Recently in Performances
Twenty years ago stage director Christopher Alden introduced Rossini’s then forgotten comedy to Southern California audiences in a production that is still remembered. In Aix Alden has revisited this complex work that many critics now consider Rossini’s greatest comedy.
The BBC Proms 2014 season began with Sir Edward Elgars The Kingdom (1903-6). It was a good start to the season,which commemorates the start of the First World War. From that perspective Sir Andrew Davis's The Kingdom moved me deeply.
One is unlikely to come across a cast of Figaro principals much better than this today, and the virtues of this performance indeed proved to be primarily vocal.
That’s A Winter’s Journey and A Night of Mourning for metteurs-en-scène William Kentridge (South Africa) and Katie Mitchell (Great Britain), completing the clean sweep of English language stage directors for the Aix Festival productions this year.
Assured elegance, care and thoughtfulness characterised tenor James Gilchrist’s performance of Schubert’s Schwanengesang at the Wigmore Hall, the cycles’ two poets framing a compelling interpretation of Beethoven’s An die ferne Geliebte.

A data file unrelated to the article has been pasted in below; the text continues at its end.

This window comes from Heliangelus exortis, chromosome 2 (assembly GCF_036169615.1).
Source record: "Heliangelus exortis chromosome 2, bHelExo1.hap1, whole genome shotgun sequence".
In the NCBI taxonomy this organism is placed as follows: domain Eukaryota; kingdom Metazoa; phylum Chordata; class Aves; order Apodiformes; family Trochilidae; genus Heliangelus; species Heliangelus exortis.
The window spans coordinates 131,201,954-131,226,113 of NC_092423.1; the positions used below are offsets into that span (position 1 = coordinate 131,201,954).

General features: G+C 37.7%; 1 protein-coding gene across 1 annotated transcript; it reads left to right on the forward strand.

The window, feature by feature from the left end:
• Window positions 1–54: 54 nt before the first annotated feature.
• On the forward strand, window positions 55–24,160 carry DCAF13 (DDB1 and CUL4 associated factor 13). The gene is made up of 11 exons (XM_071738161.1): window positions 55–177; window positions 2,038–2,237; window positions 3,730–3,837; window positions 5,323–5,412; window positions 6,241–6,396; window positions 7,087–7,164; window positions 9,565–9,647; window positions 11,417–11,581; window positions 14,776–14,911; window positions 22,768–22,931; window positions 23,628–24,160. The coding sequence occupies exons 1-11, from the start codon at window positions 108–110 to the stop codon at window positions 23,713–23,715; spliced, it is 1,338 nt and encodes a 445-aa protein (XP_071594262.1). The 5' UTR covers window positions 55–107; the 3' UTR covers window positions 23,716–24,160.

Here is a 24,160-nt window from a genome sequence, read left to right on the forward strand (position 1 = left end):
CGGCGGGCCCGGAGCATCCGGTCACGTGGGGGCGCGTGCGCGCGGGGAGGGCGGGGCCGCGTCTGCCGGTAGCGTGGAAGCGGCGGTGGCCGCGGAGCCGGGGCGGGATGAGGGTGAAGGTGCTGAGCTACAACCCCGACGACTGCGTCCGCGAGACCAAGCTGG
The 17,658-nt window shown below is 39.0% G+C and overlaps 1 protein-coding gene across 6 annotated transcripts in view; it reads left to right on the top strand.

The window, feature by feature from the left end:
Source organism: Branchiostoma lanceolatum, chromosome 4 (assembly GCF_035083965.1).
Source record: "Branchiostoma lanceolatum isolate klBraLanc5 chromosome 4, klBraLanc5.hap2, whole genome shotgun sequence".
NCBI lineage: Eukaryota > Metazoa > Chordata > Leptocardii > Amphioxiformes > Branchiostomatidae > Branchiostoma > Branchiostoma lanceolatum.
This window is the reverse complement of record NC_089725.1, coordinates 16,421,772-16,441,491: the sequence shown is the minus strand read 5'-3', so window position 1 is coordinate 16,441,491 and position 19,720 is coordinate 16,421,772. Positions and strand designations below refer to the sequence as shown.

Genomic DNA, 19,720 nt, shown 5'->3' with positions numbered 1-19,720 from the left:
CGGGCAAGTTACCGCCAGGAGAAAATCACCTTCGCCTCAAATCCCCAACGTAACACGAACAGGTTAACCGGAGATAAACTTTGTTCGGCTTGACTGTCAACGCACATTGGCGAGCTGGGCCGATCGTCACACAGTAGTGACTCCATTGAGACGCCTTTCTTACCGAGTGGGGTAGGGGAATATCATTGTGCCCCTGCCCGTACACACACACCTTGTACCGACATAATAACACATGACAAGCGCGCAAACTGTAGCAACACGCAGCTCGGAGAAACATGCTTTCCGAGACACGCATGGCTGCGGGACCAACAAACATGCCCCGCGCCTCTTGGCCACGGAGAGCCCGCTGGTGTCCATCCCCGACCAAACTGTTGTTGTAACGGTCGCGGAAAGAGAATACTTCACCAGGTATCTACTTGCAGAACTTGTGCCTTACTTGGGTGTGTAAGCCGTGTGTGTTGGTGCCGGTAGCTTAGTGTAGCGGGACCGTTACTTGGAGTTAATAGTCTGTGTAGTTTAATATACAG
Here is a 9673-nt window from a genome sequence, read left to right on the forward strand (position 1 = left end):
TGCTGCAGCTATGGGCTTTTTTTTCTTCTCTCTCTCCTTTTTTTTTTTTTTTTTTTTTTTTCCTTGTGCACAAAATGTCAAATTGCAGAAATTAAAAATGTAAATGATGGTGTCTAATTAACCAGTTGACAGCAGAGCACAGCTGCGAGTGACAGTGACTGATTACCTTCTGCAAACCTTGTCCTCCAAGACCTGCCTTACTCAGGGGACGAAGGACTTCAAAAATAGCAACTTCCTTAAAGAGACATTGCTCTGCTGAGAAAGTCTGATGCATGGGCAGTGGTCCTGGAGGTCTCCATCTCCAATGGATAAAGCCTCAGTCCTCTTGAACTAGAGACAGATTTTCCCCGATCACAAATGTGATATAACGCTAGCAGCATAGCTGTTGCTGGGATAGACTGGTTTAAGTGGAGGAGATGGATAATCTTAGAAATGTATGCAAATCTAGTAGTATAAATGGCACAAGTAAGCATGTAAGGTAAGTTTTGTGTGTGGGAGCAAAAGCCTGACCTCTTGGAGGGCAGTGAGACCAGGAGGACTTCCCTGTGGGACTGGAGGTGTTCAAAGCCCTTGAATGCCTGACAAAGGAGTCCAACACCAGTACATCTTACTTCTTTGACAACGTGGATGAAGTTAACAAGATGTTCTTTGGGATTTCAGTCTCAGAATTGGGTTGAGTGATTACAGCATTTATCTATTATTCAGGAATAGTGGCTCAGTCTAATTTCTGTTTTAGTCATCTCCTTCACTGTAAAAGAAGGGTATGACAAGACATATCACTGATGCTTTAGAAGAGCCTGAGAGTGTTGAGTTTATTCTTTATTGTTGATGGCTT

‘Music for a while shall all your cares beguile.’ Dryden’s words have never seemed as apt as at the conclusion of this wonderful sequence of improvisations on Purcell’s songs and arias, interspersed with instrumental chaconnes and toccatas, by L’Arpeggiata.
The acoustic of the gigantic Théâtre Antique Romain at Orange cannot but astonish its nine thousand spectators, the nearly one hundred meter breadth of the its proscenium inspires awe. There was excited anticipation for this performance of Verdi’s first masterpiece.
Opera Theatre of Saint Louis has once again staked claim to being the summer festival “of choice” in the US, not least of all for having mounted another superlative world premiere.
In past years the operas of the Aix Festival that took place in the Grand Théâtre de Provence began at 8 pm. The Magic Flute began at 7 pm, or would have had not the infamous intermittents (seasonal theatrical employees) demanded to speak to the audience.
High drama in Aix. Three scenarios in conflict — those of G.F. Handel, Richard Jones and the intermittents (disgruntled seasonal theatrical employees). Make that four — mother nature.
The programme declared that ‘music, water and night’ was the connecting thread running through this diverse collection of songs, performed by soprano Lucy Crowe and pianist Anna Tilbrook, but in fact there was little need to seek a unifying element for these eclectic works allowed Crowe to demonstrate her expressive range — and offered the audience the opportunity to hear some interesting rarities.
‘Only make the reader’s general vision of evil intense enough
and his own experience, his own imagination, his own sympathy
will supply him quite sufficiently with all the particulars.